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Understanding Food Labels

Knowing how to read a food label can help you make the healthiest choice.

Serving Size

The serving size lists the amount of food that the nutrition facts are based on. They are familiar amounts like 1 cup, 10 chips, or four cookies. Pay attention to how much you are eating and make adjustments to the nutrients based on those amounts.

Servings per container

The label tells you how many servings are contained in the package of food items. This can be helpful if you are calculating how many of the food items are in the package for a group or if you are consuming the entire package of a food item, you know how much of the nutrients you are consuming.

Calories and Calories from Fat

The number of calories tells you how much energy you will get from that food. Calories may come from carbohydrates, protein or fat. Foods that are 400 calories or more per serving are considered high in calories. 100 calories or more per serving is moderate, and 40 calories or less per serving is low. The calories from fat tells you how much of the total amount of calories are provided by fat. It is best to keep fat less than 30 percent of the total calories.

Total Fat

The total fat is the number of fat grams contained in one serving of food. Saturated fats and trans fats raise cholesterol and will be listed separately. Foods high in these fats should be avoided.

Cholesterol and Sodium

Many people with high blood pressure or cardiovascular disease need to limit their sodium and cholesterol intake.  Look for foods that contain less than 5 percent of the Daily Value.

Total Carbohydrate

Carbohydrates are the body’s primary energy source. Choose healthy high fiber carbohydrates like whole grains, vegetables, beans and fresh fruits. Look for foods that contain 2-3 grams of fiber per serving. Limit foods with added sugars. There is no daily percentage value for sugar, but you can compare sugar amounts of various foods to find the lowest number. Sugars are also contained on the ingredient list. Make sure sugars are not one of the first items on the list. Sugars may be listed as sucrose, glucose, fructose, corn syrup, maple syrup or honey.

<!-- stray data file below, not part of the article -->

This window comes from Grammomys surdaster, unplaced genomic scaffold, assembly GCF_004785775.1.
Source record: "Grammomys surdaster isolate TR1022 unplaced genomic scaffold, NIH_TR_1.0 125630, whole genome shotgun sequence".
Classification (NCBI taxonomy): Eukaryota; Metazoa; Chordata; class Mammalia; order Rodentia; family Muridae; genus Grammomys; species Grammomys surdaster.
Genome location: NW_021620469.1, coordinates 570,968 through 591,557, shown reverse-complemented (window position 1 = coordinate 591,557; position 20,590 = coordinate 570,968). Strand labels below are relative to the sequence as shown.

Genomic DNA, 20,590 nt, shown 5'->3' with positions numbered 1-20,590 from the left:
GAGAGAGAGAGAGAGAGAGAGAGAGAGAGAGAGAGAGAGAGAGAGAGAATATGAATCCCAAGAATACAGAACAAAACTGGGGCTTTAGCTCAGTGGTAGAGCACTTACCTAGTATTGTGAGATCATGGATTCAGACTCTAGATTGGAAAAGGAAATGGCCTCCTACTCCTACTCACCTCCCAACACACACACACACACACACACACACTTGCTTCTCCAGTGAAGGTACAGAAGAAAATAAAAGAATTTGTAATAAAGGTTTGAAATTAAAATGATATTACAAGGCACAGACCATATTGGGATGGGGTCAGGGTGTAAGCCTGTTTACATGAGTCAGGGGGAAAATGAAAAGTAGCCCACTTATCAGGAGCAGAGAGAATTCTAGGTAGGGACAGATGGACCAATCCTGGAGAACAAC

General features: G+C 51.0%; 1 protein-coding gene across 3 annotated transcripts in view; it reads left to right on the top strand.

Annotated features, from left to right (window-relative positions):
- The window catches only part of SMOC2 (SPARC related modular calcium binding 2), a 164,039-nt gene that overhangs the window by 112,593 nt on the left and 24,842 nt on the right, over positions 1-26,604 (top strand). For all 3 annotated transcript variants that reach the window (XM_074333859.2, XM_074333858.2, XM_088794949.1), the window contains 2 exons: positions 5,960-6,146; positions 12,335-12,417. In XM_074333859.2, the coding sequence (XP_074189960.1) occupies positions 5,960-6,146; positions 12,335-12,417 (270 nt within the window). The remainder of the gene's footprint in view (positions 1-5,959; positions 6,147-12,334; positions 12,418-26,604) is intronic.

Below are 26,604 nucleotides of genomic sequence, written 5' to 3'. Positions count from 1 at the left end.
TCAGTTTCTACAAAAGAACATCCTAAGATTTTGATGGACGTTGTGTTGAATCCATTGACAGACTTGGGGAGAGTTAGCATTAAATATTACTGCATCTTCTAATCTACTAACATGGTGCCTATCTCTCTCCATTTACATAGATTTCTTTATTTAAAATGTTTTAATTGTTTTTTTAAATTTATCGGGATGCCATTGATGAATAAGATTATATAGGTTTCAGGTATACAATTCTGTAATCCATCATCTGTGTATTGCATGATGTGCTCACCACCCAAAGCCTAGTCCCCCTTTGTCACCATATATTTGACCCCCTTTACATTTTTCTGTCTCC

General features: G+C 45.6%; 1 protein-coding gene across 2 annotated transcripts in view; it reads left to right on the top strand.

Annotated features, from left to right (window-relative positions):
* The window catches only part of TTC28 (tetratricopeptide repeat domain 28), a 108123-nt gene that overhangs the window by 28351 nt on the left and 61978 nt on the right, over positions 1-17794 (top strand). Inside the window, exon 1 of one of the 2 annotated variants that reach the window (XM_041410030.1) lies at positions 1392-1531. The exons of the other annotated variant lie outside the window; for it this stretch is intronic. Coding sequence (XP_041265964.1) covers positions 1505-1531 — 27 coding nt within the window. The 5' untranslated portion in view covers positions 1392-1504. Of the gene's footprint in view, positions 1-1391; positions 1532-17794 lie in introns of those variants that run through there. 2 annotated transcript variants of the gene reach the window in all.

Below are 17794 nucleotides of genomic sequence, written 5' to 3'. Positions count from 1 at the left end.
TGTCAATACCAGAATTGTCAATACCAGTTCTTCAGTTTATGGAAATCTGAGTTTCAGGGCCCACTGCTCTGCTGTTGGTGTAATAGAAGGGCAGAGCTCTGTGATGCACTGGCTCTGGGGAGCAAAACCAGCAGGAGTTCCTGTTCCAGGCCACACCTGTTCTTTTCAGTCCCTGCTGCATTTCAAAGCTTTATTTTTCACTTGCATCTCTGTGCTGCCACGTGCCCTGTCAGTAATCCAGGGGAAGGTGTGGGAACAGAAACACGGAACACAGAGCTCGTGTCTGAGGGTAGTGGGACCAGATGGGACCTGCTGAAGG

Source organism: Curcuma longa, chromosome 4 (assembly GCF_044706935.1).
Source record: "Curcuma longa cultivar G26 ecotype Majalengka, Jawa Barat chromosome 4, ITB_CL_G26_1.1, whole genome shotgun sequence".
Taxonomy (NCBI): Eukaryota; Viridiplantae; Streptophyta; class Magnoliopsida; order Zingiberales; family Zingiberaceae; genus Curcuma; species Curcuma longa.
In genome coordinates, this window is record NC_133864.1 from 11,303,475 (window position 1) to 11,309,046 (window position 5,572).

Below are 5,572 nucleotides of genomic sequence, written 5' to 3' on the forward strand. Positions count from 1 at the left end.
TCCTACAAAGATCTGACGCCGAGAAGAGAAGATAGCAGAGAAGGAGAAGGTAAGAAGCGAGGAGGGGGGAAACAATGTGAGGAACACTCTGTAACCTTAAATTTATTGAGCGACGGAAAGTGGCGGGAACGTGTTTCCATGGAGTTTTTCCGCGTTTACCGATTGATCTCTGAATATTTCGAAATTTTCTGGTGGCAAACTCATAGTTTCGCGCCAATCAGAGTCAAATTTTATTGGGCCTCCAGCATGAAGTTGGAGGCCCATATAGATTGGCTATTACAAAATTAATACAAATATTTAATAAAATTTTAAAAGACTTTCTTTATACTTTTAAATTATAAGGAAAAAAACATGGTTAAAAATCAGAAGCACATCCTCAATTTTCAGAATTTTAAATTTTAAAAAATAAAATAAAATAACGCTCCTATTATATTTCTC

Protein

Most people get plenty of protein, which is a major component of our muscles, organs and blood. Healthy protein sources include lean meats, beans, nuts and eggs.

Vitamins A, C, Calcium and Iron

Nutrient rich foods will contain 20 percent or more of these essential nutrients. Foods that contain 5 percent or less of the Daily Value are not good sources of these nutrients.

Percent Daily Value

Daily Values represent the recommended amount of nutrients based on a 2,000 calorie diet. Daily Values are reported in percentages. A food high in a nutrient provides 20 percent of the Daily Value, 10-19 percent is considered a good source and 5 percent or less is considered a low source of that nutrient. A table is provided on the food label with some upper limit guidelines for fat, cholesterol, sodium, carbohydrate and fiber.

Ingredient List

Ingredients are listed on the food label in order of descending weight from most to least. Avoid foods that have fats or sugars listed in the first few ingredients. Sugars may be listed as dextrose, sucrose, maltose, corn syrup, high fructose corn syrup, fruit juice concentrate, maple syrup or honey. Fats may be listed as oil, palm oil, coconut oil, hydrogenated oil or partially hydrogenated oil. Ingredient lists may also be used to avoid foods that may cause an allergic reaction.

 

 

Courtesy of WakeMed.org

 

Comments

One Response to “ Understanding Food Labels ”

  • David @ My Normal Cholesterol Levels

    Good working putting a concise yet easy to understand explanation of this up. I’m staggered when I watch people shop for food without so much as a cursory glance at the label, though much of what goes into their shopping carts clearly violates the basic tenets of healthy eating.

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